• An evacuation order was issued at 2 p.m. on 6/22 for all of Glacier View, including Kelly Flats Road. This includes all residents of Glacier View filings 1-8, homes north of County Road 74E to include Green Mountain Dr, Mount Axtell Dr., Mount Moriah Rd., Mount Simon Dr., and all connecting roadways in that area. Residents should evacuate to the Cache la Poudre Middle School at 3515 West County Road 54G LaPorte, Colo. (733 contacts)
  • Mandatory evacuation orders were issued on 6/17 for residents in the Hewlett Gulch subdivision area. The area runs from the Glacier View 9-12 filings (already evacuated) east to the Hewlett Gulch Trail, north to CR 74E and south to HWY 14.
  • An evacuation order for the 9th, 10th and 11th filings of Glacier View, to include the area west from Eiger Road to Rams Horn Mountain Road and north from the Mount Blanc Guardian Peak area to the north end of Mount Everest Drive, was issued. Evacuations were also ordered along Many Thunders Road and south into the 12th Filing of Glacier View. The road block is located at Eiger and Many Thunders Mountain Road. An additional roadblock is located at Green Mountain Drive at CR 74E.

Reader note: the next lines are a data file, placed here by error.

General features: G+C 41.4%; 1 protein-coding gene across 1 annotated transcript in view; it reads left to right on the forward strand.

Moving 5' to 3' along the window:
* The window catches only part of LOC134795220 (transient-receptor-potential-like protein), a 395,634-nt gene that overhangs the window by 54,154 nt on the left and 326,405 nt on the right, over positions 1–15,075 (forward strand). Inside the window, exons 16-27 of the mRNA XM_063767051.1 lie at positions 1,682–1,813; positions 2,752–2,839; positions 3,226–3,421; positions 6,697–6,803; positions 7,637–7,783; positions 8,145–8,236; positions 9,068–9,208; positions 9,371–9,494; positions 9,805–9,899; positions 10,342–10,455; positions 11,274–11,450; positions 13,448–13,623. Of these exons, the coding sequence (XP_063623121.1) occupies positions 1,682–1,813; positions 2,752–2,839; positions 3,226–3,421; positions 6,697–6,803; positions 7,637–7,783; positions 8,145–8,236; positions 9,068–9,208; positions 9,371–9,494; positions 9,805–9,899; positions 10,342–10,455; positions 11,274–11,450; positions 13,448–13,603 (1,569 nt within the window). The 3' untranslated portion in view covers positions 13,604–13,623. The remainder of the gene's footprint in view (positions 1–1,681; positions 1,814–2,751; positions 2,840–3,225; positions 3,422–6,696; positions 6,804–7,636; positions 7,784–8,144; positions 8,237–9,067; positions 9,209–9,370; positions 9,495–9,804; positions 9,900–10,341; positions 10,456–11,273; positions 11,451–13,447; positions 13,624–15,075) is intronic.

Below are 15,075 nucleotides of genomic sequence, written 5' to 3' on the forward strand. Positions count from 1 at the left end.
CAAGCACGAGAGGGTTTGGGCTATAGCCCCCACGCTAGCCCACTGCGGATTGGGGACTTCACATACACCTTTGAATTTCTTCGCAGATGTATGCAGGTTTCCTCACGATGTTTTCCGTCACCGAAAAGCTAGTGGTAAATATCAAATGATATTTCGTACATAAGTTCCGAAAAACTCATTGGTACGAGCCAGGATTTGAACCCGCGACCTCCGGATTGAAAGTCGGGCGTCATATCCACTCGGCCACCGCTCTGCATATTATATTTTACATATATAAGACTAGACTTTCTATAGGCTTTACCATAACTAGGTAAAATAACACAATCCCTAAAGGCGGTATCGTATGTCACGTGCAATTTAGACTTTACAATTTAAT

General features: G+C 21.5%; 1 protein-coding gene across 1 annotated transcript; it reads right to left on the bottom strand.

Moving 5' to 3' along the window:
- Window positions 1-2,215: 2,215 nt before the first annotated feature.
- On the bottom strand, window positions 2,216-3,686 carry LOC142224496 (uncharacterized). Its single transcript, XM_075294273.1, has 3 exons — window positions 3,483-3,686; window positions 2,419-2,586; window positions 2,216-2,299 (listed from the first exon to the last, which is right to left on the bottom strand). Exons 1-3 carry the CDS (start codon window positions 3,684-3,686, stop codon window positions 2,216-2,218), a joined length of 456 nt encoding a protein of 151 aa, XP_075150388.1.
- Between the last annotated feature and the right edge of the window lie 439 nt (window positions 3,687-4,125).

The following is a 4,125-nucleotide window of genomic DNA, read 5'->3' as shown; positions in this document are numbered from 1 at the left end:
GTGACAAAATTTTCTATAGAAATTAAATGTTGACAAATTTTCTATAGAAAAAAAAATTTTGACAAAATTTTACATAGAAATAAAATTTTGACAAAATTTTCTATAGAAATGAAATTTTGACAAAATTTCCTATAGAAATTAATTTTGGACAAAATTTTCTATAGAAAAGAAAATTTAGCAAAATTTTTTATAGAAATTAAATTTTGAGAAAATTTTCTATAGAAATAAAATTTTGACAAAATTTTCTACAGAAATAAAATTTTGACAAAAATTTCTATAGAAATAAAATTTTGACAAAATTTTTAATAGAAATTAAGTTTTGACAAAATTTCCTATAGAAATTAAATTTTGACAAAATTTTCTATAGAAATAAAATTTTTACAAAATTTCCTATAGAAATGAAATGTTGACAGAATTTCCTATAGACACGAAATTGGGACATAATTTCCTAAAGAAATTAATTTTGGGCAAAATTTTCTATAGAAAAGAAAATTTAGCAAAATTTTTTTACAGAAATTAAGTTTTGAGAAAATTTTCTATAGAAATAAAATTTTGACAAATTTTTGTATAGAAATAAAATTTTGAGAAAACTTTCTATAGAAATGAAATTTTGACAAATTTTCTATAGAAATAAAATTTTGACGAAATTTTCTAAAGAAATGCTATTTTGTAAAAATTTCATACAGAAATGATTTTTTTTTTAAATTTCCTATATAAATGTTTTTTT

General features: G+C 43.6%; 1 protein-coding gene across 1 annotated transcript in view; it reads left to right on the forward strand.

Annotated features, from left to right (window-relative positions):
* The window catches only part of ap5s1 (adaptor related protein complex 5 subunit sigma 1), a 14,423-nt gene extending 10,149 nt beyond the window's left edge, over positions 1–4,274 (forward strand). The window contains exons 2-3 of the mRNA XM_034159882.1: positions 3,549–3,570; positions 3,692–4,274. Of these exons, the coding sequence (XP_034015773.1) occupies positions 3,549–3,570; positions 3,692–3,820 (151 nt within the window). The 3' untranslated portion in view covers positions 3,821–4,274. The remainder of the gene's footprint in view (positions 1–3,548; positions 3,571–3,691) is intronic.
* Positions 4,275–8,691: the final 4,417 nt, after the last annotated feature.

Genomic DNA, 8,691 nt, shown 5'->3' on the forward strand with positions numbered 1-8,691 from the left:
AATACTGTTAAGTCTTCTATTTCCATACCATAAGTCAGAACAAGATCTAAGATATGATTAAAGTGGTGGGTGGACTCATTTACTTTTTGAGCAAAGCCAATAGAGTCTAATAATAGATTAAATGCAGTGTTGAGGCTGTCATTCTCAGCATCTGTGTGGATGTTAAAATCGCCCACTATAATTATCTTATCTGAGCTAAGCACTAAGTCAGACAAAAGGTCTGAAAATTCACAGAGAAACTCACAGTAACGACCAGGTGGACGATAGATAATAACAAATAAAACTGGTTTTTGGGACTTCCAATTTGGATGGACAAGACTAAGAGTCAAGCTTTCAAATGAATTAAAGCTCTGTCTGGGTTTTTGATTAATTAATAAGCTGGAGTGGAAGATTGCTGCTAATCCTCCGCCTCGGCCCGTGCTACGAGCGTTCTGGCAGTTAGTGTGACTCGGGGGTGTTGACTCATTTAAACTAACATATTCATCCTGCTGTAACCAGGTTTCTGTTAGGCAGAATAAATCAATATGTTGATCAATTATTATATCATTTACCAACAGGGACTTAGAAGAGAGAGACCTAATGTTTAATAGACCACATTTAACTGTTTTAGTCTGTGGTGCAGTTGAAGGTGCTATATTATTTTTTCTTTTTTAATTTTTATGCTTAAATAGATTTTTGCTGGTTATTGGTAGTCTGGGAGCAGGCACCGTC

• Pingree Park Road, Hourglass and Comanche reservoirs, east on Buckhorn Road up to and including Pennock Pass, NE to junction with Stove Prairie and Hwy 14; West to junction with Highway 15 and Pingree Park Road
  • County Road 44H (Buckhorn Road) from County Road 27 to Pennock Pass and residents to the south approximately 3/4 - 1 mile.
  • Areas south and west of Bellvue to include the Lory State Park area, the Redstone Canyon area and Buckhorn Road up to the Stove Prairie School.
  • Poudre Canyon from MM111 to MM114 on Highway 14. (Stove Prairie to Hewlett Gulch Trail)
  • The area between CR 27E and Stove Prairie Road and south through the entire Rist Canyon area including Davis Ranch Road, Whale Rock Road.
  • South on County Road 44H 3 miles to just north of Stringtown Gulch Road, Paradise Park Road, Moose Horn Lane, Magic Lane and Spencer Mountain Road.
  • Old Flowers Road from Stove Prairie Road to the 8000-block of Old Flowers Road.
  • Stove Prairie Road north along County Road 27 to Highway 14, east along Highway 14 to approximately mile marker 111, southeast to Rist Canyon Fire Station 1, then back west to to include Wilderness Ridge Way, Rist Creek Road, Spring Valley Road and County Road 41 and all of the roads that run off it.
  • Otter Road off of CR 27 (Roadblock at 9533 Otter Road)
  • Satanka Cove

For official fire maps and live updates from the ground of the many Colorado wildfires currently burning, visit InciWeb.org.

Residents who live in areas where property damage has occurred can call 970-619-4086 to find out the status of their home.

LOOK: Dramatic photos, video of the High Park Fire

Also on The Huffington Post

High Park Fire, Northwest Of Fort Collins, Colorado